From Steve Sandlin's trio of rare big-block '69s to the slew of C5-R-based small-blocks in the "new" ZL-1s, it seemed that just about every Camaro at the recent Camaro SuperFest, in Ann Arbor, Michigan, had a 427-cube engine under its hood.
That goes for Danny Janke's '69 Yenko clone, too. He built as close to the original Yenkos as possible; he even located a correct S-shape upper radiator hose to connect to the 427 engine.
"I've always like the uniqueness of the Yenkos," said Janke. "The car is a frame-off restoration, and doing it this way allowed me to build the exact car I wanted."
Some of the '02 ZL-1 Camaros, which were built by GMMG and sold through Berger Chevrolet, also feature post-factory 427s, but the engines are built from overbored versions of the Corvette C5-R aluminum racing block.
Compared to the LS1 version of the Gen III engine, the C5-R blocks have revised coolant passages and different cylinder bank inserts, allowing them to be bored. These new ZL1s are good for about 650 horses.
Dennis Barker of Berger Chevrolet, and Matt Murphy of GMMG, were on hand to discuss what will undoubtedly be red-hot future collectibles. (Actually, go to the forum at www.yenko.net and you'll get an idea of how hot they are currently.)
Certainly, one of the highlights of the SuperFest was Sandlin's 427 trifecta, which included a COPO 9561 (iron block), a ZL1 (COPO 9560), and a perfect Baldwin-Motion Phase III Camaro. The Baldwin-Motion car began life as an L-78 396 when it was delivered to Baldwin Chevrolet; the Phase III 427 was swapped in at Motion Performance and was rated at 500 hp.
Of course, it wouldn't be a true Michigan event without a little rain. At the SuperFest, the skies were timed perfectly to dump on participants as they entered Michigan International Speedway for a specially arranged lap session on the two-mile oval. Pace car owners felt right at home on the D-shape, high-bank oval, which hosts two NASCAR Cup races and an Indy Car race each year.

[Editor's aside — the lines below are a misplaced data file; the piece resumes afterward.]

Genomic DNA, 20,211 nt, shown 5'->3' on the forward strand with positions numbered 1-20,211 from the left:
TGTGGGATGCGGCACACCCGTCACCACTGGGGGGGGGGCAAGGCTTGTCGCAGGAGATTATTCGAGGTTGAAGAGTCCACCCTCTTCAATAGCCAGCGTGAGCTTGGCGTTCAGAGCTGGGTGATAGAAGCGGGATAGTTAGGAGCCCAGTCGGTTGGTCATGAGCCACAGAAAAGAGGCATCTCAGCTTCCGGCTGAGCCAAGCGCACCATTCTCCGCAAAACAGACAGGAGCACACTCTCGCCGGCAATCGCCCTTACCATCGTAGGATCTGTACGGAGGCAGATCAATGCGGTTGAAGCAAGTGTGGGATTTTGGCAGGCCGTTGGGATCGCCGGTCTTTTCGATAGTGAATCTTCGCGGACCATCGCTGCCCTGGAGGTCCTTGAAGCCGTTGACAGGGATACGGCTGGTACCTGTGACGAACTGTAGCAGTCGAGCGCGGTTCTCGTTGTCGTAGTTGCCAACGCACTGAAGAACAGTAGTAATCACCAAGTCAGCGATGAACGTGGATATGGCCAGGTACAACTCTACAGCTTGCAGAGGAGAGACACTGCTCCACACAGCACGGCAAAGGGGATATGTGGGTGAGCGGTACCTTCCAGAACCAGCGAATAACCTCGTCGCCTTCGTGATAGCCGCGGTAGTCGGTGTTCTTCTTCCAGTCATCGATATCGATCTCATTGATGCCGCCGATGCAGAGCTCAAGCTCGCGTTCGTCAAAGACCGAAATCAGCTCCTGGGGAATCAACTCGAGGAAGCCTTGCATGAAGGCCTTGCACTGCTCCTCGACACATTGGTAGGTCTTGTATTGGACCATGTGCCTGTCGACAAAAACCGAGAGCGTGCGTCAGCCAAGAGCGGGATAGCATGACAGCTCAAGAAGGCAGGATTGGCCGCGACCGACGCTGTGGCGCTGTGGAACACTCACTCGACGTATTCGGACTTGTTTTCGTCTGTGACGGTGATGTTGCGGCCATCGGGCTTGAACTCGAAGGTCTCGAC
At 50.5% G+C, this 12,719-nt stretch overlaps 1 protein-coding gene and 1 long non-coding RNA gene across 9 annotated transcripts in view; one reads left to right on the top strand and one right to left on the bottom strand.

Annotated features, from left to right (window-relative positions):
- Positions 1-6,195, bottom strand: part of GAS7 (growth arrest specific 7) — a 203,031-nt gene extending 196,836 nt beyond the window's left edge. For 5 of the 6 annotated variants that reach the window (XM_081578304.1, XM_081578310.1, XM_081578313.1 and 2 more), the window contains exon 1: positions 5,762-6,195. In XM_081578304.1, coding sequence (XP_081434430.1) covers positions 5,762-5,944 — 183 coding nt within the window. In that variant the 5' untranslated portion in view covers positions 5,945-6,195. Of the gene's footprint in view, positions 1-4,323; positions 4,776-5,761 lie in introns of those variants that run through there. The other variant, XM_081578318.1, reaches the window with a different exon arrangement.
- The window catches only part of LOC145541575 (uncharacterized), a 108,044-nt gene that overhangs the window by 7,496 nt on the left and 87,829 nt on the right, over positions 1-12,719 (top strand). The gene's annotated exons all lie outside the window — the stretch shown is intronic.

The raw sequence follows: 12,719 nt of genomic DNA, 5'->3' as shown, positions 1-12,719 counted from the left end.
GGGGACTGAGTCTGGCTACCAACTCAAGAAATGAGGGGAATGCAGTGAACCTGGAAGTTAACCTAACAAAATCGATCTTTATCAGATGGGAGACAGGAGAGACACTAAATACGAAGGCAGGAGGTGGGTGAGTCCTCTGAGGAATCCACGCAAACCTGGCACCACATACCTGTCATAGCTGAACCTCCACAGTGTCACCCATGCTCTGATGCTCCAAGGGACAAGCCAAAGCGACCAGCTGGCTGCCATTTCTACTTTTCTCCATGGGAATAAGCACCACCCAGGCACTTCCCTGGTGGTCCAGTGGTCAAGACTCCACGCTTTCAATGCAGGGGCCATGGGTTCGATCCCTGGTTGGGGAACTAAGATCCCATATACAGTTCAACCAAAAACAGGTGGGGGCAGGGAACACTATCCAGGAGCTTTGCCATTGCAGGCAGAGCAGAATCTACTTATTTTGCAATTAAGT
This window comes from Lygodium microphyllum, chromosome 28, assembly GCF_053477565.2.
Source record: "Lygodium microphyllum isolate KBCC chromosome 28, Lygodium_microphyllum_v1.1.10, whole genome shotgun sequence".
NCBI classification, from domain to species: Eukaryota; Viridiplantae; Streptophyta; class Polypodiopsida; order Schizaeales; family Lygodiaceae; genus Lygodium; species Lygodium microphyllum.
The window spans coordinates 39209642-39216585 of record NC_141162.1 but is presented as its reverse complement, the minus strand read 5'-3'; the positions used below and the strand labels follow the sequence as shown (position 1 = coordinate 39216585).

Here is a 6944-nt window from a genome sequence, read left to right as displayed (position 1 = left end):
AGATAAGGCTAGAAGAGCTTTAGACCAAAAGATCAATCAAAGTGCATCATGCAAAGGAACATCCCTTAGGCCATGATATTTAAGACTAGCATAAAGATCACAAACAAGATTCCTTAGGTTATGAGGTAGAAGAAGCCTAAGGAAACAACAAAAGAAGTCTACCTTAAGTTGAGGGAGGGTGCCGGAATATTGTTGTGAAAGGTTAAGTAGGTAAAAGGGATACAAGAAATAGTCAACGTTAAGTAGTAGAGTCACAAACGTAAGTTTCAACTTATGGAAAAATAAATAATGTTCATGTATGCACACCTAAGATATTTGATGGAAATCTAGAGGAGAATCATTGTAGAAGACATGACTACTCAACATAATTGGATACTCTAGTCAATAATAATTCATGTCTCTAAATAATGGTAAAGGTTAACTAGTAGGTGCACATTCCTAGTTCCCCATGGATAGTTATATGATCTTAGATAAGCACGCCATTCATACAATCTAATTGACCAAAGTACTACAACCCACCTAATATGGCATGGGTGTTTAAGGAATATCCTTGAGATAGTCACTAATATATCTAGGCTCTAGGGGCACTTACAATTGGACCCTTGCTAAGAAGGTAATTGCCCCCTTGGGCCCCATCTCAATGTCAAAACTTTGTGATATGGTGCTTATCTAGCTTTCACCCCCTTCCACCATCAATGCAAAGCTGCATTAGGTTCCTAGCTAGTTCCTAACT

The latest SuperFest was the twelfth, and as SUPER CHEVY has covered the event for at least half of those years, we can say it has grown into probably the country's premier Camaro event-a record.
From the laid-back atmosphere and acceptance of everything from concours restos to modifieds to six-cylinder daily drivers, it's easy to see why so many Chevy F-car enthusiasts return to Ann Arbor each year. The 2003 turnout was right around 500 cars.
We're already planning on the 2004 event; always held on the July 4 weekend.
"I come every year," says Janke, while polishing his Yenko clone. "I wouldn't miss it."
For information on the 2004 event, go to www.camarosuperfest.com.
Modern Rarity: The Brickyard CamaroFor our trip to the SuperFest, we borrowed one of the few remaining Camaros in GM's pool of test cars: a '02 Brickyard 400 festival car.
Camaros have a long tradition as Indy pace cars, as well as serving as the Brickyard 400 pace car, too, in 1996. But during the last few years, a quantity of Camaro convertibles has been decked out in Brickyard graphics and served as official track cars during the race and surrounding festivities.
There's nothing extraordinary about the cars from a production standpoint, save their unique graphics treatment, but they're very interesting from a collector's point of view: Most of the vehicles were sold to dealers after the race, mostly to stores in the Midwest (much like the '67 pace cars).
The cars are individually numbered and have genuine Indianapolis pedigrees. The cars were not offered for sale to the general public with prior orders-if your local dealer got one after the race and you bought it, count yourself lucky. The cars were made in small quantities-less than 100 each year. The '02 cars were the only versions with a GM dealer order code: Z7D.
Here's another wrinkle: Numbering of the '02 cars doesn't match the number of cars built. Fifty-seven Z7D SS cars were built, with 44 of them going to the Indy speedway. Chevy apparently kept car #1 and Indy got cars #2-45. The last 12 were numbered 51-62 and kept by GM; it seems none were numbered 46-50. Forty-three of the cars were sent to dealers after the race.
There is speculation that some cars also were used as Indy 500 festival cars a few months earlier, and their graphics were changed for the Brickyard race. They were just Z28s, however, not SSs.
Add these facts up and you end up with some rare Camaros that have all the makings of future collectibles.
With much time behind the wheel, we can attest to their popularity. Put the top down, and you're an instant parade. Pull into a cruise night and people stop, point and wander up to the car to ask about it. And once you drop on them the car's genuine Indy history, you'll get uniform, "Mmmmms" from the onlookers.
Our SS test car carried #62; it was apparently part of the Camaro Legends Tour, too.
So if you're looking for an easy, everyday cruiser with a bright future as a collectible, keep your eyes peeled for one of the few Brickyard 400 Camaros out there...and send us a thank-you note in 20 years. -BK